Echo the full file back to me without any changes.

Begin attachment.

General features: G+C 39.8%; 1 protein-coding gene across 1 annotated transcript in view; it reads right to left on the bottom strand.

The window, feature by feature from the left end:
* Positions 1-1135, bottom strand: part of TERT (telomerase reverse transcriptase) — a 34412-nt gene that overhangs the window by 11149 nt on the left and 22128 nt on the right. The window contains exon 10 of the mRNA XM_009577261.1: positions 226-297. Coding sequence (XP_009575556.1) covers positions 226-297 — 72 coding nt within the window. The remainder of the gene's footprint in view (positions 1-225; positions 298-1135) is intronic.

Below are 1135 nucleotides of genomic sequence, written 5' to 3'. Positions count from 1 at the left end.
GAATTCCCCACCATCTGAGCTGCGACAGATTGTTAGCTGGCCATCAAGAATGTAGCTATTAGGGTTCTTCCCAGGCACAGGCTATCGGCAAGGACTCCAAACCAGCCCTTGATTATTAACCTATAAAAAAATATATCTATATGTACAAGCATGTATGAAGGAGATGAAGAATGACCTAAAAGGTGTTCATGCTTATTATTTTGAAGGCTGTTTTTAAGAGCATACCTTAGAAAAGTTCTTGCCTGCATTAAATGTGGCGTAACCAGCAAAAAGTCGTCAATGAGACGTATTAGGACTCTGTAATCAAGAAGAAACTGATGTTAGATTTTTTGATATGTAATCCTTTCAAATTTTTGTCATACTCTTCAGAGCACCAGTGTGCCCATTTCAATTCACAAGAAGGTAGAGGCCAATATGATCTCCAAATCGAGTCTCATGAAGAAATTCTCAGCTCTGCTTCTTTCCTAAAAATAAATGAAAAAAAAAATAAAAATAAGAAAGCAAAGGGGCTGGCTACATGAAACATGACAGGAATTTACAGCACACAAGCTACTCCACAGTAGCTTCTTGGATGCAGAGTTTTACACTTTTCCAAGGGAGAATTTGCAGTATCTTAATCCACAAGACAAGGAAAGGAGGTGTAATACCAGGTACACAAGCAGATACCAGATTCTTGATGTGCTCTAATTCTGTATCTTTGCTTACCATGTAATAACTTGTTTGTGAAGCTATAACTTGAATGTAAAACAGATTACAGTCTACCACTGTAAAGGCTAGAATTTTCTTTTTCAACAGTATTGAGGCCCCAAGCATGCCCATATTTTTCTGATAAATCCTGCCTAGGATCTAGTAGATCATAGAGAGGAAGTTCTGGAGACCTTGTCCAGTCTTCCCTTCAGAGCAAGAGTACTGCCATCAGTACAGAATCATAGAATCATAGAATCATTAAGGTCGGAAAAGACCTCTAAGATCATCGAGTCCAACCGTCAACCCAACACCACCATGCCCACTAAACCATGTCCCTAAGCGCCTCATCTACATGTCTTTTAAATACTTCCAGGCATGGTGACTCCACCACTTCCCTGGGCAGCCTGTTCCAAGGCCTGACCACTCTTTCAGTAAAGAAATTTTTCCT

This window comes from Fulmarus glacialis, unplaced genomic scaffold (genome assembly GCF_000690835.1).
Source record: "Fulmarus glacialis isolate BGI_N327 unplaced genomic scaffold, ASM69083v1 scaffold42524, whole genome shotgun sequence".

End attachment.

General features: G+C 39.8%; 1 protein-coding gene across 1 annotated transcript in view; it reads right to left on the bottom strand.

The window, feature by feature from the left end:
* Positions 1-1135, bottom strand: part of TERT (telomerase reverse transcriptase) — a 34412-nt gene that overhangs the window by 11149 nt on the left and 22128 nt on the right. The window contains exon 10 of the mRNA XM_009577261.1: positions 226-297. Coding sequence (XP_009575556.1) covers positions 226-297 — 72 coding nt within the window. The remainder of the gene's footprint in view (positions 1-225; positions 298-1135) is intronic.

Below are 1135 nucleotides of genomic sequence, written 5' to 3'. Positions count from 1 at the left end.
GAATTCCCCACCATCTGAGCTGCGACAGATTGTTAGCTGGCCATCAAGAATGTAGCTATTAGGGTTCTTCCCAGGCACAGGCTATCGGCAAGGACTCCAAACCAGCCCTTGATTATTAACCTATAAAAAAATATATCTATATGTACAAGCATGTATGAAGGAGATGAAGAATGACCTAAAAGGTGTTCATGCTTATTATTTTGAAGGCTGTTTTTAAGAGCATACCTTAGAAAAGTTCTTGCCTGCATTAAATGTGGCGTAACCAGCAAAAAGTCGTCAATGAGACGTATTAGGACTCTGTAATCAAGAAGAAACTGATGTTAGATTTTTTGATATGTAATCCTTTCAAATTTTTGTCATACTCTTCAGAGCACCAGTGTGCCCATTTCAATTCACAAGAAGGTAGAGGCCAATATGATCTCCAAATCGAGTCTCATGAAGAAATTCTCAGCTCTGCTTCTTTCCTAAAAATAAATGAAAAAAAAAATAAAAATAAGAAAGCAAAGGGGCTGGCTACATGAAACATGACAGGAATTTACAGCACACAAGCTACTCCACAGTAGCTTCTTGGATGCAGAGTTTTACACTTTTCCAAGGGAGAATTTGCAGTATCTTAATCCACAAGACAAGGAAAGGAGGTGTAATACCAGGTACACAAGCAGATACCAGATTCTTGATGTGCTCTAATTCTGTATCTTTGCTTACCATGTAATAACTTGTTTGTGAAGCTATAACTTGAATGTAAAACAGATTACAGTCTACCACTGTAAAGGCTAGAATTTTCTTTTTCAACAGTATTGAGGCCCCAAGCATGCCCATATTTTTCTGATAAATCCTGCCTAGGATCTAGTAGATCATAGAGAGGAAGTTCTGGAGACCTTGTCCAGTCTTCCCTTCAGAGCAAGAGTACTGCCATCAGTACAGAATCATAGAATCATAGAATCATTAAGGTCGGAAAAGACCTCTAAGATCATCGAGTCCAACCGTCAACCCAACACCACCATGCCCACTAAACCATGTCCCTAAGCGCCTCATCTACATGTCTTTTAAATACTTCCAGGCATGGTGACTCCACCACTTCCCTGGGCAGCCTGTTCCAAGGCCTGACCACTCTTTCAGTAAAGAAATTTTTCCT

This window comes from Fulmarus glacialis, unplaced genomic scaffold (genome assembly GCF_000690835.1).
Source record: "Fulmarus glacialis isolate BGI_N327 unplaced genomic scaffold, ASM69083v1 scaffold42524, whole genome shotgun sequence".